Local five-day weather forecasts are available for around 7000 locations around the UK, covering population centres, sporting venues and tourist attractions. This page provides links to Met Office local weather forecasts along with details on how they are created.
Use the Met Office weather forecast page to find your local five-day weather forecast. Simply enter your town, city, region, first half of a UK postcode or mountain area into the search box. You will then be given the option to choose from a range of locations near you.
Local forecasts (or site-specific forecasts) are regularly updated and make use of a range of weather models run on the Met Office supercomputer. They use a "best data" approach, whereby the most recent highest resolution model is used at any given forecast lead time.
Forecasts are updated hourly to include the most recent nowcast and any recently updated forecast models. This means that at any time, the most recent model data is available.
The site-specific forecasts themselves have to be extracted from horizontal gridded fields for a range of forecast parameters, including rainfall, temperature and wind speed. The extracted model data for each location goes through a series of post-processing procedures to make the forecast more specific to a particular location, hence the name "site-specific" forecasts. Two of the methods are briefly outlined below.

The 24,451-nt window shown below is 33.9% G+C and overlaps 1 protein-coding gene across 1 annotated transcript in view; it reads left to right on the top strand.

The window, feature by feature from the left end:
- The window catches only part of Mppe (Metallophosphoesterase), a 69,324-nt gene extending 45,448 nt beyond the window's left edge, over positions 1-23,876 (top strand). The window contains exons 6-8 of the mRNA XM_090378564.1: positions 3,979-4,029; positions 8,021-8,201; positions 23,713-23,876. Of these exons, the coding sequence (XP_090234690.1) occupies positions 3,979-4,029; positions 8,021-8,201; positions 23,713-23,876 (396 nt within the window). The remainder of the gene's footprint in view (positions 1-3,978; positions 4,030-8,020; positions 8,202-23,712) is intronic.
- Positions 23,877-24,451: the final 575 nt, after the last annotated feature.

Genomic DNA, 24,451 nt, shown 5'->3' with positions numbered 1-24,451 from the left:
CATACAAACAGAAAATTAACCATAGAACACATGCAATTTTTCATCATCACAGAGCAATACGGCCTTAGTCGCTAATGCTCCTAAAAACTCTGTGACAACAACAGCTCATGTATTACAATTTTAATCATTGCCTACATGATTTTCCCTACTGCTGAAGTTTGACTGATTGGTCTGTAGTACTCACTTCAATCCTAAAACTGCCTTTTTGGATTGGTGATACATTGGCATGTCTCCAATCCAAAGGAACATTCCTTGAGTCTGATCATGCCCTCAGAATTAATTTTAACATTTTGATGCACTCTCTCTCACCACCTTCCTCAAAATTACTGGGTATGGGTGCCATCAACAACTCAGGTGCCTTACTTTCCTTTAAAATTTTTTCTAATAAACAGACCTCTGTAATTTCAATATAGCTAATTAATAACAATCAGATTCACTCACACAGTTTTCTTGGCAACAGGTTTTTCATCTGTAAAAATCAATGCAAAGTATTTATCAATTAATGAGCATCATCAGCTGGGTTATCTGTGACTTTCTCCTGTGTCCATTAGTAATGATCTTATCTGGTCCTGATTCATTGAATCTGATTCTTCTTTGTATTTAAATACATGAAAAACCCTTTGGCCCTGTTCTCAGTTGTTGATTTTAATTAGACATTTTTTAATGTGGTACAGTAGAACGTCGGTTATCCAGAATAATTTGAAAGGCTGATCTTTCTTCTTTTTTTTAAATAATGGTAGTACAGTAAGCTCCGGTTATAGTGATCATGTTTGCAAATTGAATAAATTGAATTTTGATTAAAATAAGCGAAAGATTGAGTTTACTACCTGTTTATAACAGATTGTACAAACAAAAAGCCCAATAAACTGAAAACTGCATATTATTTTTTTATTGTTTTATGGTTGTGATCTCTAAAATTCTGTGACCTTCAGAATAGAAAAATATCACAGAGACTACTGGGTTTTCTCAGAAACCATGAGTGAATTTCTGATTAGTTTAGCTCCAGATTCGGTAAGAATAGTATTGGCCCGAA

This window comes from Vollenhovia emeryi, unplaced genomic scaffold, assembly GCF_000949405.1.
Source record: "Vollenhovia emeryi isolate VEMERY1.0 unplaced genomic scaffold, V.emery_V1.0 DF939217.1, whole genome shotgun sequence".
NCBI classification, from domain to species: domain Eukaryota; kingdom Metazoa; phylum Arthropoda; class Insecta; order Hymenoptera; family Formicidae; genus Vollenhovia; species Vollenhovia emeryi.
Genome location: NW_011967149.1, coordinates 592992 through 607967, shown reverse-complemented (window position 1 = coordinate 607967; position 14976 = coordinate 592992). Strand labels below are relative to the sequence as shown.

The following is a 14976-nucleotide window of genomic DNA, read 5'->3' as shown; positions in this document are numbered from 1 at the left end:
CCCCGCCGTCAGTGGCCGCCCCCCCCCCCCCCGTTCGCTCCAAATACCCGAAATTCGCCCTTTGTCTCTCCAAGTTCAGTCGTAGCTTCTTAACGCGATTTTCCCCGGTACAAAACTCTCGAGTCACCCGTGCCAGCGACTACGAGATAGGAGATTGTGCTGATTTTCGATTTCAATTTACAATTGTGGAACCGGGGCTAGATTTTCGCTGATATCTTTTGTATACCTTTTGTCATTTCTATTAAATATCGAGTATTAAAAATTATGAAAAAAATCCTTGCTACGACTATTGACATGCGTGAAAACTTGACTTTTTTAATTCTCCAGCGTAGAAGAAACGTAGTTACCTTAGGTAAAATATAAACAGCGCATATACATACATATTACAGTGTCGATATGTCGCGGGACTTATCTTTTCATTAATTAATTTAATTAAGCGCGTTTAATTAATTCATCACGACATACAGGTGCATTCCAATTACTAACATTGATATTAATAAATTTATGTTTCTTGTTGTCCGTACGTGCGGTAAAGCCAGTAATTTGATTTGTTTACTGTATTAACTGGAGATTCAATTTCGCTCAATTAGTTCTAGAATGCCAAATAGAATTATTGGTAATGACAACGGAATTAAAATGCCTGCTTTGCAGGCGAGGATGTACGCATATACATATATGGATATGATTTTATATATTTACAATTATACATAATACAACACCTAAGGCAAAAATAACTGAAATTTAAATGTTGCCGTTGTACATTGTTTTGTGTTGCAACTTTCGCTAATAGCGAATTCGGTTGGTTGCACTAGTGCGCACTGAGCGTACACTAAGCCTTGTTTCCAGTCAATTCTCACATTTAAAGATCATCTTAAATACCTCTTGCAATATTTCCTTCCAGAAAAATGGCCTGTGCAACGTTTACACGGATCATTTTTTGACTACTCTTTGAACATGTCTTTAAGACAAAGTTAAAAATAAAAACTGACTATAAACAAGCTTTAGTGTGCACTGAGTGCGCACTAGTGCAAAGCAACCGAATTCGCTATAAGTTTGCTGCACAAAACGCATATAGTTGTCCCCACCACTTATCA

Figure 1 illustrates how a local (site-specific) forecast can be computed from a range of surrounding model grid points.
Site A is likely to be computed from the nearest two land points as it is exactly half way between the two.
Local forecasts for coastal sites can be more difficult to define than inland sites. For coastal sites, the weighting between the 'land' and 'sea' values varies with the direction of the wind. This means that forecast temperature and wind speed at Site B would be quite different depending on whether the wind is on- or off-shore.
This method is often referred to as "intelligent grid point selection", whereby grid points with most similar characteristics to a specific location are given greater weighting in the final forecast.
Figure 2 illustrates taking account of differences between model orography and reality.
Model orography is usually defined as the average elevation for each grid square. This has implications for a range of forecast parameters (including rainfall, temperature, wind speed and visibility), meaning that orographic adjustments need making depending on a specific site elevation.
If a site is higher in reality than the model orography (Site A), then the wind speed may be under-estimated by the model. In these situations winds may be intensified slightly. Alternatively, a site lower than model orography (Site B) may have forecast wind speeds slightly over-estimated and hence these are reduced slightly in the post-processing.
Last updated: 28 March 2014